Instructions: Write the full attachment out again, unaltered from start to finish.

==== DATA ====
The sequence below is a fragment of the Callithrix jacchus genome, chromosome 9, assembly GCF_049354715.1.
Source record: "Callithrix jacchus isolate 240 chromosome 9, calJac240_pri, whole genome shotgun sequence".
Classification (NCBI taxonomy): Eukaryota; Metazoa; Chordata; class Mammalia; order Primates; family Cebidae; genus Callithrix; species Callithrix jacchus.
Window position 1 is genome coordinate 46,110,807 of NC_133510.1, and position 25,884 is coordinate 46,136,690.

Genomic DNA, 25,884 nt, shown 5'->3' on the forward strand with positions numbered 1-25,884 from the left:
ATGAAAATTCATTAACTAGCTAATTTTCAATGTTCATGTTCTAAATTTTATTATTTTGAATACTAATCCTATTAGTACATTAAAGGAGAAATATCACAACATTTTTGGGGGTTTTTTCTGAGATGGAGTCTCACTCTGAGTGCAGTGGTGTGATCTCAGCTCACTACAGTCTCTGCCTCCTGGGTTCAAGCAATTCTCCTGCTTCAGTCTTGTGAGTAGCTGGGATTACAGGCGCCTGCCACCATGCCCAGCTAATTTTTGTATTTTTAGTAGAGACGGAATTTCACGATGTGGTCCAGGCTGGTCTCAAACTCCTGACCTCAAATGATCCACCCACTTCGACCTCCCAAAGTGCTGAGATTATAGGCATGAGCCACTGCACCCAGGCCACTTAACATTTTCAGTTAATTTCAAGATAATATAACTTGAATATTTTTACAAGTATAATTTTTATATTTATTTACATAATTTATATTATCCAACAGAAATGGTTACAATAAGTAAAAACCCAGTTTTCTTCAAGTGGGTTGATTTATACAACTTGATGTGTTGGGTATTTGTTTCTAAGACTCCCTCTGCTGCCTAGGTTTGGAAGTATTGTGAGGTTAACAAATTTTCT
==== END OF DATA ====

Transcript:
The sequence below is a fragment of the Callithrix jacchus genome, chromosome 9, assembly GCF_049354715.1.
Source record: "Callithrix jacchus isolate 240 chromosome 9, calJac240_pri, whole genome shotgun sequence".
Classification (NCBI taxonomy): Eukaryota; Metazoa; Chordata; class Mammalia; order Primates; family Cebidae; genus Callithrix; species Callithrix jacchus.
Window position 1 is genome coordinate 46,110,807 of NC_133510.1, and position 25,884 is coordinate 46,136,690.

Genomic DNA, 25,884 nt, shown 5'->3' on the forward strand with positions numbered 1-25,884 from the left:
ATGAAAATTCATTAACTAGCTAATTTTCAATGTTCATGTTCTAAATTTTATTATTTTGAATACTAATCCTATTAGTACATTAAAGGAGAAATATCACAACATTTTTGGGGGTTTTTTCTGAGATGGAGTCTCACTCTGAGTGCAGTGGTGTGATCTCAGCTCACTACAGTCTCTGCCTCCTGGGTTCAAGCAATTCTCCTGCTTCAGTCTTGTGAGTAGCTGGGATTACAGGCGCCTGCCACCATGCCCAGCTAATTTTTGTATTTTTAGTAGAGACGGAATTTCACGATGTGGTCCAGGCTGGTCTCAAACTCCTGACCTCAAATGATCCACCCACTTCGACCTCCCAAAGTGCTGAGATTATAGGCATGAGCCACTGCACCCAGGCCACTTAACATTTTCAGTTAATTTCAAGATAATATAACTTGAATATTTTTACAAGTATAATTTTTATATTTATTTACATAATTTATATTATCCAACAGAAATGGTTACAATAAGTAAAAACCCAGTTTTCTTCAAGTGGGTTGATTTATACAACTTGATGTGTTGGGTATTTGTTTCTAAGACTCCCTCTGCTGCCTAGGTTTGGAAGTATTGTGAGGTTAACAAATTTTCT